Originally written for Football365.com, here are our top ten shirts from across the globe that range from the ridiculous to the sublime.
Club Deportivo Guijuelo (Away), 2018-19
If you keep an eye on the strange world of football, and it’s sometimes baffling sartorial choices, chances are you’ve seen the similar CD La Granja home shirt back in 2015, when the Spanish minnows decided to dedicate their strip to the local produce: judión beans. It generated a massive amount of PR, which was no doubt the thought behind making such a weird kit (it’s here if you’ve yet to marvel at its charms), so following on from that success (which was actually a follow on itself, from a 2013 strip involving broccoli), the manufacturer Daen rolled the dice again and slapped a whole lot of ham on the front of CD Guijuelo’s away shit for the 2018/19 season, as a homage to the Salamanca region’s most treasured export.
Tjørring IF (Home) 2014-15
Well, what’s so random about this plain claret and blue shirt? I hear you ask. Well, I suppose the interesting part of this story isn’t so much the final strip, which to be honest, looks exactly like a training top with a crest stuck in the top corner, but how a small side that currently plays in the 5th tier of Danish football ended up in claret and blue. According to the good people at Classic Football Shirts, the tale is that back in the early 80s, the club were bored with their strip and needed some inspiration in how to jazz it up. So, bored and watching some TV, they chanced upon the highlights of a clash between West Ham United and Tottenham Hotspur. Spurs lost, so the Danes opted to convert their kit into a fetching claret and blue affair in honour of the victorious hammers.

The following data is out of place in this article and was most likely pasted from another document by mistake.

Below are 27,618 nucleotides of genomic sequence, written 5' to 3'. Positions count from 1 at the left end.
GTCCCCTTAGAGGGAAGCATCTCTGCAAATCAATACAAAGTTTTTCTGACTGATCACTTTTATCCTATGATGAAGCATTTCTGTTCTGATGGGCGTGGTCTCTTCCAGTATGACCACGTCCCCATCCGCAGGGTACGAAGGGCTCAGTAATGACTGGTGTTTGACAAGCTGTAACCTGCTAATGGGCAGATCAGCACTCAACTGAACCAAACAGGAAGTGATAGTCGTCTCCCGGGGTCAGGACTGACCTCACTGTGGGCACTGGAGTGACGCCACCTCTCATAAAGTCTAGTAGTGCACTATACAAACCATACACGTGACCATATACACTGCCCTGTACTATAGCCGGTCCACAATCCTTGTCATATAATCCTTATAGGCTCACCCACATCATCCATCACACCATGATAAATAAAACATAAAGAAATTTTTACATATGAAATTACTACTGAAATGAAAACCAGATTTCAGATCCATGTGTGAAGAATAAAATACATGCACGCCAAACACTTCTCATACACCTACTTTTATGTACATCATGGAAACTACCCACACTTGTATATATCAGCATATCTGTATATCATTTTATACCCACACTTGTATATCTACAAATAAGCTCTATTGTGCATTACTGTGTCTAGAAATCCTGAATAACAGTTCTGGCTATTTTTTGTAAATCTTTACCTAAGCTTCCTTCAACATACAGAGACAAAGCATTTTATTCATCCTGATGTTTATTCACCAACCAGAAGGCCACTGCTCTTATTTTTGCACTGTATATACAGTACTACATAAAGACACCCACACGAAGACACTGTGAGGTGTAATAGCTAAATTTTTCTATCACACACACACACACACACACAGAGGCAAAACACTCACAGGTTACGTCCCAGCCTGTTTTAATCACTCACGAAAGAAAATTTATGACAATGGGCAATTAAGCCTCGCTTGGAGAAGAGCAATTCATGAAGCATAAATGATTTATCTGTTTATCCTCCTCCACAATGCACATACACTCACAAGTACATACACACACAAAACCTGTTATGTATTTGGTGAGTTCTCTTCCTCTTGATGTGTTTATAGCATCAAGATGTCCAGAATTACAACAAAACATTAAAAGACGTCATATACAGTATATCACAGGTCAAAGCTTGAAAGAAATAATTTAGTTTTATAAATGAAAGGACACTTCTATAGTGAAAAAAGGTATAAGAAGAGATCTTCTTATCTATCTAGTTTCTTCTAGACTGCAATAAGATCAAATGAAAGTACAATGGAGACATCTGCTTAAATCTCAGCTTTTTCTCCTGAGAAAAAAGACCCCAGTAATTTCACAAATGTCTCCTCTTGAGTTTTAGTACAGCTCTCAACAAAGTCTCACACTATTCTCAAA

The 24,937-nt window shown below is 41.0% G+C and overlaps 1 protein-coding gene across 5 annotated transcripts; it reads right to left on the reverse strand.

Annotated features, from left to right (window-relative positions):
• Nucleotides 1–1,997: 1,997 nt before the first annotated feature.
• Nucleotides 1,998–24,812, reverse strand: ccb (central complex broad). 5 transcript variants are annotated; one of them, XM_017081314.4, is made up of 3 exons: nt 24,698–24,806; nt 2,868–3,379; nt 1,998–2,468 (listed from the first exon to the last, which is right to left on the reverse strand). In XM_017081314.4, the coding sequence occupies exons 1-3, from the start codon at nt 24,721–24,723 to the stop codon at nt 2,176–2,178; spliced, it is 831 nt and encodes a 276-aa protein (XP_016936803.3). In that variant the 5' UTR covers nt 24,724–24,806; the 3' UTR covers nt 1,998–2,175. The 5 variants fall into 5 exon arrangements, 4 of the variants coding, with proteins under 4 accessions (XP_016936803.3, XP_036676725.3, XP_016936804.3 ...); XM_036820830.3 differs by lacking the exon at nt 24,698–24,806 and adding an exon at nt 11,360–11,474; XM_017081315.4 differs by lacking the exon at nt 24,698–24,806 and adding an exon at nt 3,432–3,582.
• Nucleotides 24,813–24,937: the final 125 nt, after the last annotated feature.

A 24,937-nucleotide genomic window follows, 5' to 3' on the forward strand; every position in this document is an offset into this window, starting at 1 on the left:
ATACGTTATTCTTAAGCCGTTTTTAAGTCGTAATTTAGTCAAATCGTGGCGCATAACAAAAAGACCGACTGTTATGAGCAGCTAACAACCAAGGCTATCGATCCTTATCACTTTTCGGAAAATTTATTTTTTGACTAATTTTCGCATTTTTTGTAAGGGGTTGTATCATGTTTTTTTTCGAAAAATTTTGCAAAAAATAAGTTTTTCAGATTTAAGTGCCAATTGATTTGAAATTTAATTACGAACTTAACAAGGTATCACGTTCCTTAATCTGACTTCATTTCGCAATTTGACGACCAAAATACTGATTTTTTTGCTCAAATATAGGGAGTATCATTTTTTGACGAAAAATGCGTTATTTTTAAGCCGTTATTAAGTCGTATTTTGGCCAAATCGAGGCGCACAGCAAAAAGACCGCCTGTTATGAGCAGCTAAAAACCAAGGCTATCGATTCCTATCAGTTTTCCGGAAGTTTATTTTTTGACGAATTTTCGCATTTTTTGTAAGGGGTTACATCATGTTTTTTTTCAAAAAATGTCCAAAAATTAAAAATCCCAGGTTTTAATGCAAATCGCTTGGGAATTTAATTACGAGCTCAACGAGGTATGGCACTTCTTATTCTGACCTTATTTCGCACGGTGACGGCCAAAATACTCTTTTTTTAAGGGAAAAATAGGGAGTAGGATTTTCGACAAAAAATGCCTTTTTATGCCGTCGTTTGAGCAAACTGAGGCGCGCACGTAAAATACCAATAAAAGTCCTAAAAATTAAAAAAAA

Los Angeles Aztecs (Home) 1978-79
OK, time for something actually quite nice now, so we travel back in time to the proto-MLS, the NASL. Americans and football (or soccer if you prefer) have had a somewhat tempestuous relationship over the past century or so, but attempts in the 60s, 70s, and 80s, to launch & maintain a North American Soccer League had their ups and downs to say the least. Towards the end of the 70s, however, the teams involved in the league churned out some of the most extraordinarily cool and stylish shirts I’ve ever laid eyes on, with this one being one of my absolute favourites. So understated and slick.
Nagoya Grampus 8 (Home) 1992-94
Probably the only time you’ve ever heard of this J-League side is because a injury-ridden Gary Lineker opted to see out his last few seasons as a professional footballer for the team in the early 90s. That aside though, there’s something amazingly 90s about putting red and yellow together on a strip also involving a club crest of a cartoon Grampus dolphin. It’s somehow brilliant and gaudy at the same time, and I suppose you have to applaud any team for adopting the colour scheme of the Caramac.
Peña Deportiva Ibiza (Third) 2018-19
Another one from the depths of Classic Football Shirt’s inventory, here we have Hummel opting to represent the white isle’s side with what looks like a dodgy psy-trance compilation album from 1997. Absolutely bonkers, and totally awful. Brilliant.